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Jun 05 2024, 07:30 AM - 11:30 AM (PDT)
Microsoft Tech Community

Factory Reset Windows 10 without user intervention

Copper Contributor

I've looked for this answer online and have come across the "systemreset -factoryreset" command which works, but it comes up with the prompt asking if I want to keep my files or remove everything, I want to remove everything, but without the prompt. 


We are not doing this from any pre-exiting images, and our laptops are running the pre-loaded Windows 10 Pro install, we are just using the in-built Windows 10 "reset this PC" feature as we have no MDM configured. We just want the laptops to be totally reset so they don't contain any company information, we're not bothered about completing the OOBE once they are wiped.


We are trying to accomplish this remotely as our users are all at home, so I need to automate it and have no user involvement in the process, I just want it to factory reset, and bring the laptop up to the off-the-shelf state configuration. We have the facility to push commands and scripts to the laptops so was hoping to do this via powershell.


Does anyone know if this is possible?



27 Replies
That is great Thank You! Is there a way to dis-enroll / remove device record from intune, before this script is run?


It's much smarter to employ Unified Write Filters alongside siloed provisioning packages with the associated STIG tools / SCAP profiles (NIST's National Checklist Program for Windows Server 2019, which does work for the desktop SKUs.)


You could also accomplish this with the push-button reset feature built-into WinRE (by writing a custom WinRE application,) and then locate that somewhere on a separate recovery partition on the drive. It could be easier to just network boot with a fresh image, or selectively block changes inside / outside the Windows Namespace via the Unified Write Filter (ie. Blocking writes or virtualizing some part of the drive in memory temporarily, vs deleting everything after data is written to the drive, etc.)

"Bare metal recovery" ->
"Deploy push-button reset features using Auto-apply folders" ->
"Add a custom tool to the Windows RE Advanced startup menu" ->
"Unified Write Filter (UWF) feature" ->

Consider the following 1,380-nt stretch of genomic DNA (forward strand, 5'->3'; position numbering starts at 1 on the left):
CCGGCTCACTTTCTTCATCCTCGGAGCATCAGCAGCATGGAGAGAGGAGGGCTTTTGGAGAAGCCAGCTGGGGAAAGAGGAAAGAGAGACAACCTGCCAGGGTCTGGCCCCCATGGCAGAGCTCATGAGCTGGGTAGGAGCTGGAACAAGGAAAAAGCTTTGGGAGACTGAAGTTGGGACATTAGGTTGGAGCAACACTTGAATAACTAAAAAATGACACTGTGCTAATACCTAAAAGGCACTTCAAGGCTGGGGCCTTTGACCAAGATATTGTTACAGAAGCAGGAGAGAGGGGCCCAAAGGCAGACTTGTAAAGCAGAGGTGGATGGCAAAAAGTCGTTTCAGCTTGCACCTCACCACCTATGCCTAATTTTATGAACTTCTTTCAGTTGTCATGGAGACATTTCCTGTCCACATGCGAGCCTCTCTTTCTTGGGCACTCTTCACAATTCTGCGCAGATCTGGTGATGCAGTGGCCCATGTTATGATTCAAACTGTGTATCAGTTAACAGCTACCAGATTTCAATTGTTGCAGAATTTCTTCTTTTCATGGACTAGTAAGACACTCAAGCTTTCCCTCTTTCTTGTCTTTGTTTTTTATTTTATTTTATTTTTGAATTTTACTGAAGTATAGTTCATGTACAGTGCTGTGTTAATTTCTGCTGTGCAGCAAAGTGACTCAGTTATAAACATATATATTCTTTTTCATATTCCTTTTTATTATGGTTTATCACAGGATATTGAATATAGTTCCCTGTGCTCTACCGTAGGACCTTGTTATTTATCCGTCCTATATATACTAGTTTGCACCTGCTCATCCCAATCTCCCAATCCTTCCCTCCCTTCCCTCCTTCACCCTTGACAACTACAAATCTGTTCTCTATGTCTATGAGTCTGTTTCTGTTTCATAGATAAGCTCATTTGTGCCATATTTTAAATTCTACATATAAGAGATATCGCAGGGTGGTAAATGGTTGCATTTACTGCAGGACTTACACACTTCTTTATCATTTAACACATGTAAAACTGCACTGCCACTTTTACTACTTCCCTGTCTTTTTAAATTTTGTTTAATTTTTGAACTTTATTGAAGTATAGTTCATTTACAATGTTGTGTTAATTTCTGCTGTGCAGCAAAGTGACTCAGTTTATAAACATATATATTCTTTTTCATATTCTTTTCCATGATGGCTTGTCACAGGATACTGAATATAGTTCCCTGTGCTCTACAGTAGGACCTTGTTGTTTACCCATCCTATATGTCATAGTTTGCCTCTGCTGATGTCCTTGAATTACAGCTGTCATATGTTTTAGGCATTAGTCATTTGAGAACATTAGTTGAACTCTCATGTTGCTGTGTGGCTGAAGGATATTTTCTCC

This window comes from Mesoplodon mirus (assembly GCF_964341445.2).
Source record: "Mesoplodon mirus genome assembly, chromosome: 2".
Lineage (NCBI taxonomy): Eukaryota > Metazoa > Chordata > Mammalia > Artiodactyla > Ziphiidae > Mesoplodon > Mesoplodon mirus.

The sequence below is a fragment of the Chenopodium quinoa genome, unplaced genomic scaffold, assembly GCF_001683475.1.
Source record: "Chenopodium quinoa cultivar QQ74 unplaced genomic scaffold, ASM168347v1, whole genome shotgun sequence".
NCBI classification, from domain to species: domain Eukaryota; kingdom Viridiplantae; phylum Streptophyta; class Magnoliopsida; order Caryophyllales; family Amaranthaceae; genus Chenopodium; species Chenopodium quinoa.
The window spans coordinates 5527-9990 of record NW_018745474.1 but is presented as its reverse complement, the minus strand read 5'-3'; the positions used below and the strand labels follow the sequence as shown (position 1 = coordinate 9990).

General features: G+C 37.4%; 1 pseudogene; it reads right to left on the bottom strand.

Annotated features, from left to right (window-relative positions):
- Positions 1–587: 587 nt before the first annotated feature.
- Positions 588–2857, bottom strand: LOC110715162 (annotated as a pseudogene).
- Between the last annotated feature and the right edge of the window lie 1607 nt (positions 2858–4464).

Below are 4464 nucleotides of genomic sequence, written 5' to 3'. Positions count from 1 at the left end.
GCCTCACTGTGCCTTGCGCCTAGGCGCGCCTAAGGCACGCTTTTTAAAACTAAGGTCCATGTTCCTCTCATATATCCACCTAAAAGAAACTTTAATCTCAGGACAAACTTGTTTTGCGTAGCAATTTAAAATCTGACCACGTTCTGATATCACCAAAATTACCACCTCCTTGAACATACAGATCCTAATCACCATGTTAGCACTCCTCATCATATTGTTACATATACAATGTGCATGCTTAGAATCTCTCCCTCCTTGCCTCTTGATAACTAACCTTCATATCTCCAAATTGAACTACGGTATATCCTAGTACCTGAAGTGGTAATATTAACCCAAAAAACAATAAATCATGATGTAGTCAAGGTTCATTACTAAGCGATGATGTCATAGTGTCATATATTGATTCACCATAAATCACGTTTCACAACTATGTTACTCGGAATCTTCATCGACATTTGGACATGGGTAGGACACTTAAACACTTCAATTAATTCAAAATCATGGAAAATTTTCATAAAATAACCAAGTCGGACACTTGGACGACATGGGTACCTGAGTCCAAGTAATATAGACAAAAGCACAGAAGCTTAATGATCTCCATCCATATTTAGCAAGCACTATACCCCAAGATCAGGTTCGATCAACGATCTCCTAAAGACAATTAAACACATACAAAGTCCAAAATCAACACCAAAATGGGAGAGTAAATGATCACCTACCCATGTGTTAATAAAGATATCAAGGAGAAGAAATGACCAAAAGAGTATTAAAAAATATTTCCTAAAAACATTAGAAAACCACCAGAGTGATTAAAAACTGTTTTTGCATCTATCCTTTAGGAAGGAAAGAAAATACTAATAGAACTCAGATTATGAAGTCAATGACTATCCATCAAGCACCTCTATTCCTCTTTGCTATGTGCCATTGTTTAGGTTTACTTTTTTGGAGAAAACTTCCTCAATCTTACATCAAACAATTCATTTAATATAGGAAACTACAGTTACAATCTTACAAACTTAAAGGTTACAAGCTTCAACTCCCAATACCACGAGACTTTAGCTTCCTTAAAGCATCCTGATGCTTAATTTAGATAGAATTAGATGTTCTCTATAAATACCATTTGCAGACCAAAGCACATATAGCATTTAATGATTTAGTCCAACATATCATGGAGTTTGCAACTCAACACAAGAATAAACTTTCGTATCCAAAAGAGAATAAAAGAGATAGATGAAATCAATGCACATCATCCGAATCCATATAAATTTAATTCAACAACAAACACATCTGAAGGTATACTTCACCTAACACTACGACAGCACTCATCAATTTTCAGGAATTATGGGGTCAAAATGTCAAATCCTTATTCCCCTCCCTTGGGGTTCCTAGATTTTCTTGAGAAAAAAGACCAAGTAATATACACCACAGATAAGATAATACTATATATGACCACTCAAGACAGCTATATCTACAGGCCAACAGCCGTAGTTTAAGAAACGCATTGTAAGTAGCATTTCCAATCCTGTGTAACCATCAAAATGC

"Sdelete / Sdelete64 / Sdelete64a" ->
"Microsoft Windows Server 2019 Ver 2, Rel 2 Checklist Details" ->
"STIG Viewing Tools" ->


"Capture, apply, and work with Windows images" ->
"Sysprep (Generalize) a Windows installation" ->
"Use Answer Files with Sysprep" ->
"ScanState Syntax" ->
"Sample scripts" ->
"Siloed provisioning packages" ->
"Capture and apply a Windows image using a single .WIM file" ->
"Compact OS Size comparisons" ->



I would just make a program that uses the PowerShell API / ConPTY API, and have it make the changes for you unattended utilizing the servicing stack. Normally you change the policy with a SCAP profile based on the NIST one, which you could pick and choose various options from the accepted defaults located in the Microsoft Security Compliance Toolkit 1.x (which is the most common way of doing it, being sure to harden services and the network stack at the same time.) The first step obviously is to start out with a fresh image, capture the programs inside / outside the Windows Namespace using a virtual machine, reboot the VM after you capture each SPP / provisioning package, apply them individually, along with the drivers, registry patches, and an XML answer file via sysprep (audit mode,) / manufacturing mode (This is for the recovery image.) You could even edit the WinRE portion of the recovery image at the same time so when you apply it, it automatically has a custom program that resets it upon reboot (if you don't want to utilize SCAP profiles / or a template.) Another example is WinPE resets itself after 72 hours and has a similar setup (albeit with a limited version of .NET 4.0 and no WPF forms.) It is totally possible anyways, and a lot of organizations already do this...

Development tools:

Visual Studio Channels and Release Rhythm ->
Visual Studio Product Lifecycle and Servicing ->
Older versions of Visual Studio ->
Visual Studio Older Downloads ->

VS 2017:
VS 2019:
VS 2022:

vs_Community.exe --quiet --wait --layout "C:\VS22_Offline" --lang en-US --add Microsoft.VisualStudio.Workload.CoreEditor --add Microsoft.VisualStudio.Workload.ManagedDesktop;includeOptional --add Microsoft.VisualStudio.Workload.NativeCrossPlat;includeOptional --add Microsoft.VisualStudio.Workload.NetCrossPlat;includeRecommended --add Microsoft.VisualStudio.Workload.NativeMobile;includeOptional --add Microsoft.VisualStudio.Workload.NativeDesktop;includeOptional --add Microsoft.VisualStudio.Workload.Universal;includeOptional --add Microsoft.Component.HelpViewer